The Justice Department after Holder
The Justice Department after Holder
By George E. Curry NNPA Columnist
Attorney General Eric H. Holder, Jr. hasn’t left the Robert F. Kennedy Department of Justice Building yet, but civil rights activists are worried about whether a strong advocate in Holder’s mold will succeed him.
Holder recently submitted his resignation after nearly six years on the job, making him the fourth-longest serving U.S. Attorney General in history.
The news of Holder’s resignation was so significant that civil rights leaders Al Sharpton of the National Action Network, National Urban League CEO Marc H. Morial, NAACP President Cornell William Brooks and others, upon reading about Holder’s impending departure on an iPad that was being circulated, interrupted a press conference with the parents of slain Ferguson, Mo. youth Michael Brown and the mother of New York chokehold victim Eric Gardner, to praise Holder.
Sharpton said, “The civil rights community has lost, in effect, the most effective civil rights attorney general in the history of this country.”
In a statement issued later, former NAACP Board Chair Myrlie Evers-Williams, widow of slain civil rights leader Medgar Evers, said: “There has been no greater ally in the fight for justice, civil rights, equal rights, and voting rights than Attorney General Holder.”
Several high-profile decisions will greet Holder’s successor, including whether to file federal civil rights suits in the cases of:
Off-duty security guard George Zimmerman in connection with his killing Trayvon Martin, an unarmed Black teenager, in Sanford, Fla. In a state trial two years ago, Zimmerman was acquitted of second-degree murder and manslaughter;
Staten Island, N.Y. Police Officer Daniel Pantaleo choked Eric Gardner, 43, to death on July 17, as the victim said, “I can’t breathe. I can’t breathe.” Garner, who was unarmed, was under suspicion of selling loose, untaxed cigarettes. No state charges were filed against the officer. The choking and the failure of paramedics to administer CPR was captured on cellphone video and.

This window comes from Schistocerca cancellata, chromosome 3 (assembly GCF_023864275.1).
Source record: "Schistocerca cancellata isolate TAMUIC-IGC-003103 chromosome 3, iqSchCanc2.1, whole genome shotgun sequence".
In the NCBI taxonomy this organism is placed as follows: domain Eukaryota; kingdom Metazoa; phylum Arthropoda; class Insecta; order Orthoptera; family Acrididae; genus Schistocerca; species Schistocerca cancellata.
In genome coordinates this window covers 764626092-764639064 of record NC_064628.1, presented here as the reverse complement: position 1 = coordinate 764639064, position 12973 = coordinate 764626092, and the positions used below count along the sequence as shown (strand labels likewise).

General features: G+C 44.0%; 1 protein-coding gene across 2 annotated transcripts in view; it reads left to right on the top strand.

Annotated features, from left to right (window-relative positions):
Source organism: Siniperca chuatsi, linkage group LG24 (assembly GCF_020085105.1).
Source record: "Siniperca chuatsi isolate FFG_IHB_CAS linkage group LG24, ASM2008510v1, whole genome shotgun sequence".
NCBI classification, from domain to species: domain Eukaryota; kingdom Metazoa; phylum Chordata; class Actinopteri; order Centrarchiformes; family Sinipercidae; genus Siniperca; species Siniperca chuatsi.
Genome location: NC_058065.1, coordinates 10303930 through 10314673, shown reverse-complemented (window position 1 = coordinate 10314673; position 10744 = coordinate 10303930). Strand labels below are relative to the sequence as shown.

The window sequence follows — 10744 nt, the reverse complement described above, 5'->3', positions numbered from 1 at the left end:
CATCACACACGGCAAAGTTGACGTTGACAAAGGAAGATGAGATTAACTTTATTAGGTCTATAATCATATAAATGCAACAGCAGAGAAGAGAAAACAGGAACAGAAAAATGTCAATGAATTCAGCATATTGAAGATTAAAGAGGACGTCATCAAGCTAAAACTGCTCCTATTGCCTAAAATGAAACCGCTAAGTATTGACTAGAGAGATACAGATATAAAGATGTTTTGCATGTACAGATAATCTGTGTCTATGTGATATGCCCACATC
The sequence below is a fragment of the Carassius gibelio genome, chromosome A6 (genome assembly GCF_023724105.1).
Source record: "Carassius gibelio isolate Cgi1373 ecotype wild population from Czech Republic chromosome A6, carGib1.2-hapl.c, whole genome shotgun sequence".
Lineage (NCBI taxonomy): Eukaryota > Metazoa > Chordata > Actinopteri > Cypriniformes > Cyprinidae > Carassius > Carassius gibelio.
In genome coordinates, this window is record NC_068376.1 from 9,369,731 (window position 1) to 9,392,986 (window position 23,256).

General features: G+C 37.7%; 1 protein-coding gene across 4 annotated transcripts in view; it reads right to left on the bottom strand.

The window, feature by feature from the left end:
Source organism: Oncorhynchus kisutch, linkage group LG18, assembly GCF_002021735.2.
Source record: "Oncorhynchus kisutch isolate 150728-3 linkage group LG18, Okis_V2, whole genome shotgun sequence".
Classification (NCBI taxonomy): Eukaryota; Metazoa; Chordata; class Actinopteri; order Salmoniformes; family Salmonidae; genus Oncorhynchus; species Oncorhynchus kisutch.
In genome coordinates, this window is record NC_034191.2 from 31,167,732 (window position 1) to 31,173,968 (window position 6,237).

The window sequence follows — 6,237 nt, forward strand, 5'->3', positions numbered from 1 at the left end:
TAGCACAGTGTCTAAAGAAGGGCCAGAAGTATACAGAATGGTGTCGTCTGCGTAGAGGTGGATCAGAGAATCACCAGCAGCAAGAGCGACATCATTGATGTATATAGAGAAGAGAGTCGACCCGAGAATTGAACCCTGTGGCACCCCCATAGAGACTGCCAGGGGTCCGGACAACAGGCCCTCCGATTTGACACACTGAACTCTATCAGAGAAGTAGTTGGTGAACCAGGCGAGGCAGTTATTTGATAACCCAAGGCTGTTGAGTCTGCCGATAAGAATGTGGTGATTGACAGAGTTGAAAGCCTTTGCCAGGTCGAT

Officer Darren Wilson shot Michael Brown, 18, to death on Aug. 9 in Ferguson, Mo. In a brief confrontation, Wilson had asked Brown, who was unarmed, to stop walking in the street. Brown had his hands in the air at the time he was shot at least six times by Wilson, according to witnesses.
Although it has not been announced, some news reports say that the Justice Department has decided to not pursue civil rights charges against Zimmerman.
Though there is always much excitement surrounding announcements that the Justice Department is considering filing civil rights suits, it is not a simple matter of taking a suspected wrongdoer to trial.
In order to be successful under federal hate crime laws, prosecutors must show that Officer Daniel Pantaleo, in the case of Eric Gardner, and Officer Darren Wilson, in the case of Michael Brown, intentionally killed the victims because they were African American. That is a high standard that is tough to meet, regardless of who is attorney general.
In addition to watching how Holder’s successor address high-profile police misconduct cases, eyes will also be on other key areas such as voting rights.
When the U.S. Supreme Court struck down a key provision of the 1965 Voting Rights Act, Holder made it clear that states would not have a green light to reinstate obstacles that make it more difficult for people of color to vote. He sued Texas and North Carolina to underscore that point.
The November mid-term elections will be extremely important because it will be the first time in nearly 50 years that 15 states with a history of racial discrimination, most of them in the South, will be conducting elections without the Voting Rights Act requirement that they pre-clear any major voting changes with the Justice Department or a federal judge.
In addition, the next attorney general will be evaluated on whether he or she is aggressive in seeking criminal justice reform.
Earlier this year, Holder said, “Our criminal justice system works only when all Americans are treated equally under the law. That’s why, in 2010, Congress passed the landmark Fair Sentencing Act, marking the culmination of persistent efforts – with the leadership of President Obama – to reduce unjust disparities in sentencing for similar offenses involving different types of drugs.”
He also said, “Today, I’m urging Congress to pass common-sense reforms like the bipartisan Smarter Sentencing Act, introduced by Senators Dick Durbin and Mike Lee – which would give judges more discretion in determining appropriate sentences for people convicted of certain federal drug crimes.
“This bill would also provide a new mechanism for some individuals – who were sentenced under outdated laws and guidelines – to petition judges for sentencing reductions that are consistent with the Fair Sentencing Act.”
Holder did more than resuscitate a civil rights division that had been highly politicized and packed with lawyers with little or no civil rights experience. He began the long process of restoring faith in the criminal justice system. His successor should be equally committed. If not, instead of reflecting justice, our prisons and jails will be filled with, in the words of comedian Richard Pryor: Just-us.